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GBMWolverine: Coach’s Corner — Michigan Football — Notre Dame at Michigan — Preview


Posted at 6:00am — 9/8/2011

GBMWolverine: Coach’s Corner — Michigan Football — Notre Dame at Michigan — Preview

The Setting:

Everyone associated with Michigan from fans to players have been waiting for the big day, September 10, 2011. Michigan will play its first game (in its entirety) in the long and proud history of the program under the lights. And as a special (or not so special) touch, those new uniforms will make a blistering appearance at nighttime. Michigan is a home dog in what is an important game for both teams, rivalry aside. Michigan seeks to build momentum and Notre Dame, prognosticated by some to be a top ten/BCS team, already has its back to the wall to stay in the hunt for those lofty aspirations.

Game Overview:

Notre Dame lost its opener 23-20 to South Florida. It was UM versus Western Michigan in reverse. Notre Dame turned the football over five times by fumbles and interceptions. One fumble was returned for a touchdown and was probably a 14-point swing. The turnovers were a major factor, probably the factor, in Notre Dame’s loss, same as Western Michigan’s turnovers being a major factor in the UM game. The fact that Notre Dame lost its first game while Michigan won should not play fast into predicting this week’s verdict. Everything is different and hopefully the weather is included in this blanket statement. Most will talk about the Irish offense when discussing Notre Dame, but the defense has improved very much since mid-year 2010 and performed very well against South Florida.


The talented offense returns 8 of 11 starters from the 2010 team. Dayne Crist and Tommy Rees both played in Saturday’s loss and may still be battling for the starting quarterback job, but Rees is expected to start against Michigan since Coach Kelly announced him starter at his press conference. Both threw interceptions on Saturday, but Rees completed over 60% of his passes for 280 yards and two touchdowns, Crist was under 50% with one touchdown. We would not be surprised if Coach Kelly used both quarterbacks against Michigan especially if things are close or Michigan gets ahead.

The starting running back spot is manned by Cierre Wood who rushed for over 100 yards Saturday and had 600 yards last season. Jonas Gray is a solid back up who would start at many Division 1 schools. After that the depth is thin.

All-American candidate Michael Floyd, one of the nation’s top pass catchers, leads the wide outs. He caught 12 passes for 154 yards and two touchdowns. He is joined by a very good, young tight end in Tyler Eibert, a superb athlete who is better at receiving than blocking. With Theo Reddick in the slot, drawing plenty of attention, and Floyd on the outside, demanding plenty of attention, Eibert is one to watch on Saturday, if UM blitzes as much this week as last, the tight end could be a very valuable weapon for Coach Kelly.

Notre Dame also returns four starting offensive linemen, including All-American candidates left tackle Zach Martin and top offensive guard Trevor Robinson. This unit is solid, but never has, so far, developed a premiere running game. Coach Kelly will attempt with vigor to establish the run, a strategy abandoned last week after Notre Dame fell behind.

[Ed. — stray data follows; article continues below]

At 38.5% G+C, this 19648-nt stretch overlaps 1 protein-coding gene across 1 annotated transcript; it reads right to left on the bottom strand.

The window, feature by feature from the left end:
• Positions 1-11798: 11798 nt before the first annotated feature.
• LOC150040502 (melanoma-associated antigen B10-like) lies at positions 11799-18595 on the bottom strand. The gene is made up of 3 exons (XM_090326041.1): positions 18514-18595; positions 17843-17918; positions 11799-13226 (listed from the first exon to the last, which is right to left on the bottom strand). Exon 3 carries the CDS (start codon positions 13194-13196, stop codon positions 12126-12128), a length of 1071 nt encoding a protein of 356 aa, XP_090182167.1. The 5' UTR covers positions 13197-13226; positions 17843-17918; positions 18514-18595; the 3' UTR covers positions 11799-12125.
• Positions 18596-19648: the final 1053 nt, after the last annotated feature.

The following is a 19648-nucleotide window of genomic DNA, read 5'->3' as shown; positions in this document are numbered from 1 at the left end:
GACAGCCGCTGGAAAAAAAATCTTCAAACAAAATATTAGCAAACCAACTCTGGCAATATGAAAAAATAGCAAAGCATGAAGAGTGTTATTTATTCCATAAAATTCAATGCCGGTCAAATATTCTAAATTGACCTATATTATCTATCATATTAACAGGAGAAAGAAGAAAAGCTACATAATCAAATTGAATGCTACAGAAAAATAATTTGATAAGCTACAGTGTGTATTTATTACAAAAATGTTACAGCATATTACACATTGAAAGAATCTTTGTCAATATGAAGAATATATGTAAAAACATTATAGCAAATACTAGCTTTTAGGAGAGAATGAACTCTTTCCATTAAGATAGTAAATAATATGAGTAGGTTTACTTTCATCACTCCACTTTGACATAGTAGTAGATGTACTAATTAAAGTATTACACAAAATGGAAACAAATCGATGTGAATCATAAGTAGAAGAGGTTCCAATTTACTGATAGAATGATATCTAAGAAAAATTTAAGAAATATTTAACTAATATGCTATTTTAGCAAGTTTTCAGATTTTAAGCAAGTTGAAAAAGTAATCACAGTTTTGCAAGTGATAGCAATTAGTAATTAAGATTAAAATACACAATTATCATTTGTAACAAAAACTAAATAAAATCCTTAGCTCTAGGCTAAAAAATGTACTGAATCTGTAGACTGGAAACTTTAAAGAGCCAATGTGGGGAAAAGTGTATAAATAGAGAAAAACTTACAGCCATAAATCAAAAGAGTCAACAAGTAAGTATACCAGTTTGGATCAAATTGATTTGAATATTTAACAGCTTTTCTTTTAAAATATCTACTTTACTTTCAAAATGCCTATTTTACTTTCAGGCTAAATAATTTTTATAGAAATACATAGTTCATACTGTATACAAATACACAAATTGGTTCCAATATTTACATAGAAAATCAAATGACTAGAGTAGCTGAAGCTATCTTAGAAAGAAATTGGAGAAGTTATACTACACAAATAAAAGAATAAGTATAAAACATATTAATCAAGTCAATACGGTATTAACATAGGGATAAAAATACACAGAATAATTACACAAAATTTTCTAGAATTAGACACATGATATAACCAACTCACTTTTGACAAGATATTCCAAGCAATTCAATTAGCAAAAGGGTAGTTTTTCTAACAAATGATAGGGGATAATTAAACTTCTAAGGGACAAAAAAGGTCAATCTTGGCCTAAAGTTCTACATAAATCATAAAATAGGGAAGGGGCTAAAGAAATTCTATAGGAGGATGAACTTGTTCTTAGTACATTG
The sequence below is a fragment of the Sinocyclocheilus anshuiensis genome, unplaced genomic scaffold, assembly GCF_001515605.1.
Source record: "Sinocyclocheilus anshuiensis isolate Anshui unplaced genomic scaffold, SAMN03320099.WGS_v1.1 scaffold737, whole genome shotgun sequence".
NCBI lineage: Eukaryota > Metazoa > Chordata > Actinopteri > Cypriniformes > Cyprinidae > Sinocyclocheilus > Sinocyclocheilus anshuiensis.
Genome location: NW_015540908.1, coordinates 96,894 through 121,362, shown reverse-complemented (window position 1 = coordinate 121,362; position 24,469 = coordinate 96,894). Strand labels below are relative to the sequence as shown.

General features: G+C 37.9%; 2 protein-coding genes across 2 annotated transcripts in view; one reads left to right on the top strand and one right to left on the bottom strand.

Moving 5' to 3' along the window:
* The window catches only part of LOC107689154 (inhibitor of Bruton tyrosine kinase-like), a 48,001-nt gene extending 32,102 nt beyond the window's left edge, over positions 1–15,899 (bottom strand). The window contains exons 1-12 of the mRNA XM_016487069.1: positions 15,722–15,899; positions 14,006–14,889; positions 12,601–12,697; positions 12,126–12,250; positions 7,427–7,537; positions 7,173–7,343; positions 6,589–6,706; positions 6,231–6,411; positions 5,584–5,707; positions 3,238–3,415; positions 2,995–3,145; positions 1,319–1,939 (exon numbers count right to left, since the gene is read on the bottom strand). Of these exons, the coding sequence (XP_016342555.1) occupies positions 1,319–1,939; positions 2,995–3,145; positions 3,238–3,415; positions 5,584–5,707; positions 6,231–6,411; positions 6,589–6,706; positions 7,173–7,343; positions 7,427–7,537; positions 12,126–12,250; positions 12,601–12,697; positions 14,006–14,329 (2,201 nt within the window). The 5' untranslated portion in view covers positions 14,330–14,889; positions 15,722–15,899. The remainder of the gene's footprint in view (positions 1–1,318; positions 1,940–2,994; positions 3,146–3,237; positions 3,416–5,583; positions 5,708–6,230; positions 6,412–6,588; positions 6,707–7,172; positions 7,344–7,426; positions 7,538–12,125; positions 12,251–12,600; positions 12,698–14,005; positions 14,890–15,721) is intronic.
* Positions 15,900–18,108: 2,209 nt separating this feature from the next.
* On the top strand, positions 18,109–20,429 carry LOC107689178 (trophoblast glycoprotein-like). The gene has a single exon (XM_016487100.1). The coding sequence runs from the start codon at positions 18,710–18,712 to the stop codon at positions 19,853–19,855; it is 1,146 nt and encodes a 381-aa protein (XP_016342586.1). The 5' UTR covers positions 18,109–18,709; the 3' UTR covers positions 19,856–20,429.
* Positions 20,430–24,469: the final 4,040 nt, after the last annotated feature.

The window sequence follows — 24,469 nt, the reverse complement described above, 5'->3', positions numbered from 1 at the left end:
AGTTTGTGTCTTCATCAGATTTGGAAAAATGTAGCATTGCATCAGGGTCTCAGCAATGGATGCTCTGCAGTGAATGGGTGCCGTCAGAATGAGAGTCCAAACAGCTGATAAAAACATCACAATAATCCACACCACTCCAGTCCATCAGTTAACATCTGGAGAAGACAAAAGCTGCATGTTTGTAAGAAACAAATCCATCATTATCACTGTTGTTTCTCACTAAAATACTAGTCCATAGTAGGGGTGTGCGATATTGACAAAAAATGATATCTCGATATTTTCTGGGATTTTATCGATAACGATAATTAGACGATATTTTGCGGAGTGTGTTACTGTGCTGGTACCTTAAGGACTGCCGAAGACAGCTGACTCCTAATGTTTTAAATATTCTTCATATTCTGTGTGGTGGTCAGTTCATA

Notre Dame and Coach Kelly use a spread and seek balance more so than favor one offensive element. This version of the spread is accurate to term as traditional in that it seeks to isolate by going horizontal, but still have the aggressiveness to go vertical to go for the throat. Zone inside and zone outside are common staples of the run offense and a key objective is to get defenders out of the box. If the defense chooses to use bigger defenders, the offense counters by using quicker athletes to get mismatches. Know this, the Notre Dame offense and personnel pose major concerns for the Michigan defense. If Michigan cannot stop the base running plays it will be a long day.


This unit returns 8 of 11 starters led by All-American candidate Manti Te’o. He might be the top linebacker Michigan sees this year and one of the better defenders regardless of position. Darius Fleming who is a very active outside linebacker joins Te’o at linebacker. They teamed up for 17 tackles, two sacks, and four tackles for loss last Saturday.

The defensive line, with good experience, is also very good, and returns two very good defensive ends in Ethan Johnson and Kapron Lewis-Moore. The nose tackle is 300 pounder Ian Williams, thought to be a Sunday player if everything falls in place. This group also had a very good first game on Saturday

Thorpe nominee Harrison Smith, a tough safety who is equally good against the run or pass, leads the secondary. Two seniors and a junior who collectively make up a more than adequate Division 1 secondary join him.

Again, the Notre Dame offense gets the conversation, but Coach Kelly has made it clear defense is important. The defensive unit is solid but not spectacular. Talk of slow and untalented athletes on the defense that can easily get beat by speed are fading into the past.

Special Teams:

Here is a potentially huge advantage for Notre Dame. All-American kicker, Dave Ruffer, holds about every accuracy record listed, and the second kicker, Nick Tausch, would hold the job for many prime time teams. Punter Ben Turk averaged only 34 yards per punt but he is a strategic punter who excels at position, not average. On the surface Notre Dame’s return game appears average (about 22 yards last year). But Notre Dame has made this a point of emphasis for improvement this year. The talented Theo Riddick is certainly capable of busting the big one against a mediocre kickoff return team.

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Written by GBMWolverine Staff

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